The morning had been fine and then there was the awesome time I spend at the waterhole but still the day was only half way…
I’m not gonna write too much on this blogpost, this one is about the pictures which say more than words ever can. Just one remark though… How can someone who calls himself human, look an African Elephant or Rhino in the eye … and then kill it? That’s what I’m asking myself after shooting these pictures…
After lunch at the Namutoni Campsite where I visited an old German fortress (Namibia had been a German colony and I had seen buildings similar to this one at Bagamoyo, the old Tanzanian capital of German East Africa)
and after that the waterhole near the campsite…
After this another superb safari with our truck…
The martial eagle (Polemaetus bellicosus) is a large eagle found in open and semi-open habitats of sub-Saharan Africa. It is the only member of the genus Polemaetus.
The lilac-breasted roller (Coracias caudatus) is an African member of the roller family of birds. It is widely distributed in sub-Saharan Africa and the southern Arabian Peninsula, preferring open woodland and savanna; it is largely absent from treeless places. Usually found alone or in pairs, it perches conspicuously at the tops of trees, poles or other high vantage points from where it can spot insects, lizards, scorpions, snails, small birds and rodents moving about at ground level. Nesting takes place in a natural hole in a tree where a clutch of 2–4 eggs is laid, and incubated by both parents, who are extremely aggressive in defence of their nest, taking on raptors and other birds. During the breeding season the male will rise to great heights, descending in swoops and dives, while uttering harsh, discordant cries.
The sexes are alike in coloration. Juveniles do not have the long tail feathers that adults do.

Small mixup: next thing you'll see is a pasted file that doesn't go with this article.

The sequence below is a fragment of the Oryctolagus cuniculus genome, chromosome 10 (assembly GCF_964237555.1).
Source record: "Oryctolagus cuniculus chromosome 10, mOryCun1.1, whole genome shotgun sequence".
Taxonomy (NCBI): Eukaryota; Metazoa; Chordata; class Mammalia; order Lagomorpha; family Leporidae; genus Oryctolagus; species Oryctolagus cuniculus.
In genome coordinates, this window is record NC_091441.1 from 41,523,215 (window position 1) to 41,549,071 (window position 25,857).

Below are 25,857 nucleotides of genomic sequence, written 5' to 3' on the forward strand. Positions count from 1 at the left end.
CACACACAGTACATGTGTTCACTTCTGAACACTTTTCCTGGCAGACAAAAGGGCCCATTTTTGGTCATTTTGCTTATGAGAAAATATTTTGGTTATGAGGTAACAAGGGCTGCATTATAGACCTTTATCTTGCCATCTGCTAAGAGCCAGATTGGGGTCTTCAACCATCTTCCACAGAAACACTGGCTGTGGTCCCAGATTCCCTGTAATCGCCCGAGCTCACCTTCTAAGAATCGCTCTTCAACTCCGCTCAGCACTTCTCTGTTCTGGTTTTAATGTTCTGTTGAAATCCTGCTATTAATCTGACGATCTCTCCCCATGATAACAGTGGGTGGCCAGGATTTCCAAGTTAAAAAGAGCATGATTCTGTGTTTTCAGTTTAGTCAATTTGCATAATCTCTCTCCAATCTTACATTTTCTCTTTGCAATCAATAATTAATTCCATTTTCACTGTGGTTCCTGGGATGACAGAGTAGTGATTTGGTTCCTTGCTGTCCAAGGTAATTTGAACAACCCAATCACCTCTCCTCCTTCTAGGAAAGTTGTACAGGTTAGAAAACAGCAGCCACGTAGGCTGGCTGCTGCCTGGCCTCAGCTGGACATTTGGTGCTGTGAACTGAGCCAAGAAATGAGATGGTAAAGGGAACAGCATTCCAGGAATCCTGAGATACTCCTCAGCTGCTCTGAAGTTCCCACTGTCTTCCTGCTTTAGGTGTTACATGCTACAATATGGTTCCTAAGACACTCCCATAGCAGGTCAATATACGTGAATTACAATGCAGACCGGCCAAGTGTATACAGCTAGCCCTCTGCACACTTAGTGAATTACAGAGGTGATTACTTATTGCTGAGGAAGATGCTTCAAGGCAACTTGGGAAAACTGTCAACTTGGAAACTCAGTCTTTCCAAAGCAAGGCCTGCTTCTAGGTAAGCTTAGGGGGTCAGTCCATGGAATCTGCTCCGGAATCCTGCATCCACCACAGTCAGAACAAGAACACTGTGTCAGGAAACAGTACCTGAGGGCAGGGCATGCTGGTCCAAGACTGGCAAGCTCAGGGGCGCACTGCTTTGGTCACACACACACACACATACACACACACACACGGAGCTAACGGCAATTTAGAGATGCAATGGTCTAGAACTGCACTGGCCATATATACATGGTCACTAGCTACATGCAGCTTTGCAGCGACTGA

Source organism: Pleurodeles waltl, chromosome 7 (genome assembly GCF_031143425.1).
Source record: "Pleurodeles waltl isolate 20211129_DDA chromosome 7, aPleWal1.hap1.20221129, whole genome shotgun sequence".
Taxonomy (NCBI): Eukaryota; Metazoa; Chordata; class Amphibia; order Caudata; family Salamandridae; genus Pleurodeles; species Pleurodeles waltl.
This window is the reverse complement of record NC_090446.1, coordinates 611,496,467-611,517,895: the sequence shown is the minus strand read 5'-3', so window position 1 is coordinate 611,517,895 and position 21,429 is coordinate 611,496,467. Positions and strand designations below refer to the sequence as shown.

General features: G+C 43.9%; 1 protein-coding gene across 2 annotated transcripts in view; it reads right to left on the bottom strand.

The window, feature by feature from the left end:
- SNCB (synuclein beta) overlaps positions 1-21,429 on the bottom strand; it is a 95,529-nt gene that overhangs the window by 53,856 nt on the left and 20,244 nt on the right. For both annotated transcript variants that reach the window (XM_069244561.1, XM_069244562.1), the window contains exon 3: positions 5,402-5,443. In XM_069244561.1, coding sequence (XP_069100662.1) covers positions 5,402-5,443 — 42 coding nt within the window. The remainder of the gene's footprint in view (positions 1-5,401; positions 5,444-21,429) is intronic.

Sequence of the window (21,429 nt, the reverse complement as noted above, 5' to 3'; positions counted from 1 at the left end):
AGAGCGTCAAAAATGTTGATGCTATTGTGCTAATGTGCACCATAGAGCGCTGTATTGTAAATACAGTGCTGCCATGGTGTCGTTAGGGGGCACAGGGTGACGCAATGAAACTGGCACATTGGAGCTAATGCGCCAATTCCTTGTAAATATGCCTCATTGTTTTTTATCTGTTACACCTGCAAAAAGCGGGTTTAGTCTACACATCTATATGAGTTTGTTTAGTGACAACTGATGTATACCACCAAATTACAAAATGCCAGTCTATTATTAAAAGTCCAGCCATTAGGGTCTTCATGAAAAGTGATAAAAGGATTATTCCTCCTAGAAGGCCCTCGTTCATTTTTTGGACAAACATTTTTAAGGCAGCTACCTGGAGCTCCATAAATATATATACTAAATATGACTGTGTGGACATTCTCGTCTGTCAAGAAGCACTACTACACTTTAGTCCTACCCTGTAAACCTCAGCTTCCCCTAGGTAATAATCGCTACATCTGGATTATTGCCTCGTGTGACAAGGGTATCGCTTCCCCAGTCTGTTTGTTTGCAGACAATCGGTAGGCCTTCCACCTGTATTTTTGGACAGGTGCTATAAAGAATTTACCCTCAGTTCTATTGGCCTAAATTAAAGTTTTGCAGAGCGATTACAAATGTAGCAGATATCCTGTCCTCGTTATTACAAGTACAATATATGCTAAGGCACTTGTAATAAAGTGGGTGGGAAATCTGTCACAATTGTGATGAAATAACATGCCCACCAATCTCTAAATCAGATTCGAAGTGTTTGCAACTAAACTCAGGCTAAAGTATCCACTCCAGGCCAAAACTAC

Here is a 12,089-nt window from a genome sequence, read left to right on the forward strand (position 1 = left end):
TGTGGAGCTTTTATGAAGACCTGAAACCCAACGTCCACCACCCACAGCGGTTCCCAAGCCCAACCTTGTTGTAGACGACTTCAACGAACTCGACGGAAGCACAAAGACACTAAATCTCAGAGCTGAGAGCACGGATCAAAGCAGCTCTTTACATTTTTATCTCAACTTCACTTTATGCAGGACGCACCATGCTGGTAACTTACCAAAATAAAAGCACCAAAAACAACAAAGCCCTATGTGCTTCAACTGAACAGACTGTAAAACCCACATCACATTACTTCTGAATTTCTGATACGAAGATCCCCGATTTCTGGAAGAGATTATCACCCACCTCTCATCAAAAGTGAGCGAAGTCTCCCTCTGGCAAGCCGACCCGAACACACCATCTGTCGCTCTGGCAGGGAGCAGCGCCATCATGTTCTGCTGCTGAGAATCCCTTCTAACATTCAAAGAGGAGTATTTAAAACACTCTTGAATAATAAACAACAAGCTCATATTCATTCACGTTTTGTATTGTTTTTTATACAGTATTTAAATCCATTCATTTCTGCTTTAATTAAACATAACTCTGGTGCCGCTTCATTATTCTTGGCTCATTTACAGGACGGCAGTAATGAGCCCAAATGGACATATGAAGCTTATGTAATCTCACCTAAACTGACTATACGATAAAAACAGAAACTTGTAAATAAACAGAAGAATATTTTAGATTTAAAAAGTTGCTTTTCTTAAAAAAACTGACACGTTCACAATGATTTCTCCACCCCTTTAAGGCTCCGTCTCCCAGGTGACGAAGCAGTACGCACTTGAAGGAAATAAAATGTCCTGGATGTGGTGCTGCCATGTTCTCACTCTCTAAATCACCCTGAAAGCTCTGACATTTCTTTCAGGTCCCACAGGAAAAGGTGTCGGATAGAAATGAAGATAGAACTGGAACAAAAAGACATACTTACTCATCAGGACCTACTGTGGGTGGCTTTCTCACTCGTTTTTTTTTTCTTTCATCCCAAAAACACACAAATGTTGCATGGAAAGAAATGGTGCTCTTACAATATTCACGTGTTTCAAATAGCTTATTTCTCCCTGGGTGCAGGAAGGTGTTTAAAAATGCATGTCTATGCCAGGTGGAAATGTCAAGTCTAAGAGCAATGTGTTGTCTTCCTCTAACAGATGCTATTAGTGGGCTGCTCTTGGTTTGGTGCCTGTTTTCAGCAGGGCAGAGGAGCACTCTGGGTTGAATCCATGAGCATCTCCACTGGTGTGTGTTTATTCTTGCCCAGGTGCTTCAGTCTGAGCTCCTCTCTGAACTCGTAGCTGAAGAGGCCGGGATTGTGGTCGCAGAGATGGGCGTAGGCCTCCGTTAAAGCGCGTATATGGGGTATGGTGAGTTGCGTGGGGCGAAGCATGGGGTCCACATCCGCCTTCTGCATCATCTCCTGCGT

This species is the national bird of Kenya.
The Giraffes are coming
Southern yellow-billed hornbill
The southern yellow-billed hornbill (Tockus leucomelas) is a hornbill found in southern Africa. Yellow-billed hornbills feed mainly on the ground, where they forage for seeds, small insects, spiders and scorpions. This hornbill is a common, widespread resident of the dry thorn fields and broad-leafed woodlands. They can often be seen along roads and rivers.
The black rhinoceros or hook-lipped rhinoceros (Diceros bicornis) is a species of rhinoceros, native to eastern and southern Africa including Botswana, Kenya, Malawi, Mozambique, Namibia, South Africa, Swaziland, Tanzania, Zambia, and Zimbabwe. Although the rhinoceros is referred to as black, its colors vary from brown to grey.
The other African rhinoceros is the white rhinoceros (Ceratotherium simum). The word “white” in the name “white rhinoceros” is often said to be a misinterpretation of the Afrikaans word wyd (Dutch wijd) meaning wide, referring to its square upper lip, as opposed to the pointed or hooked lip of the black rhinoceros. These species are now sometimes referred to as the square-lipped (for white) or hook-lipped (for black) rhinoceros.
The species overall is classified as critically endangered, and three subspecies, one including the western black rhinoceros, were declared extinct by the IUCN in 2011.
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